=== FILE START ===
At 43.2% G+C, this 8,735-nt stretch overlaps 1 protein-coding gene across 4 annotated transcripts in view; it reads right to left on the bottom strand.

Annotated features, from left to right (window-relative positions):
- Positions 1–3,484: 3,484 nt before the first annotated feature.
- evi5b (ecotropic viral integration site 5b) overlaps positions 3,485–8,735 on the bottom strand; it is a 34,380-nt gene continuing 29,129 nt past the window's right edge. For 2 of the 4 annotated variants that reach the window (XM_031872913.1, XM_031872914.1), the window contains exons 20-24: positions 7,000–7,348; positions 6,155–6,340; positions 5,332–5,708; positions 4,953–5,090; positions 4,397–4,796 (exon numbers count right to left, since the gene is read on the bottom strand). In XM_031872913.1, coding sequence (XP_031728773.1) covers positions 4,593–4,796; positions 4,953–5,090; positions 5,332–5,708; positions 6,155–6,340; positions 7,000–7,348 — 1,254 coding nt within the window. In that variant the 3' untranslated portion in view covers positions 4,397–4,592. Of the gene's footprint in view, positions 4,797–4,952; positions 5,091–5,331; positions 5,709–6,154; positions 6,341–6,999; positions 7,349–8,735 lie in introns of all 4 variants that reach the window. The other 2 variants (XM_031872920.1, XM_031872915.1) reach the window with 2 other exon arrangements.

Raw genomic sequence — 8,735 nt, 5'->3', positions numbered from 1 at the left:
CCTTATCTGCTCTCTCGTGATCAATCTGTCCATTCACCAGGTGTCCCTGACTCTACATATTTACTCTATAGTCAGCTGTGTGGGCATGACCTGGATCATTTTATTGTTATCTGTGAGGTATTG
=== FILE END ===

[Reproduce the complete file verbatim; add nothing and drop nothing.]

At 43.2% G+C, this 8,735-nt stretch overlaps 1 protein-coding gene across 4 annotated transcripts in view; it reads right to left on the bottom strand.

Annotated features, from left to right (window-relative positions):
- Positions 1–3,484: 3,484 nt before the first annotated feature.
- evi5b (ecotropic viral integration site 5b) overlaps positions 3,485–8,735 on the bottom strand; it is a 34,380-nt gene continuing 29,129 nt past the window's right edge. For 2 of the 4 annotated variants that reach the window (XM_031872913.1, XM_031872914.1), the window contains exons 20-24: positions 7,000–7,348; positions 6,155–6,340; positions 5,332–5,708; positions 4,953–5,090; positions 4,397–4,796 (exon numbers count right to left, since the gene is read on the bottom strand). In XM_031872913.1, coding sequence (XP_031728773.1) covers positions 4,593–4,796; positions 4,953–5,090; positions 5,332–5,708; positions 6,155–6,340; positions 7,000–7,348 — 1,254 coding nt within the window. In that variant the 3' untranslated portion in view covers positions 4,397–4,592. Of the gene's footprint in view, positions 4,797–4,952; positions 5,091–5,331; positions 5,709–6,154; positions 6,341–6,999; positions 7,349–8,735 lie in introns of all 4 variants that reach the window. The other 2 variants (XM_031872920.1, XM_031872915.1) reach the window with 2 other exon arrangements.

Raw genomic sequence — 8,735 nt, 5'->3', positions numbered from 1 at the left:
CCTTATCTGCTCTCTCGTGATCAATCTGTCCATTCACCAGGTGTCCCTGACTCTACATATTTACTCTATAGTCAGCTGTGTGGGCATGACCTGGATCATTTTATTGTTATCTGTGAGGTATTG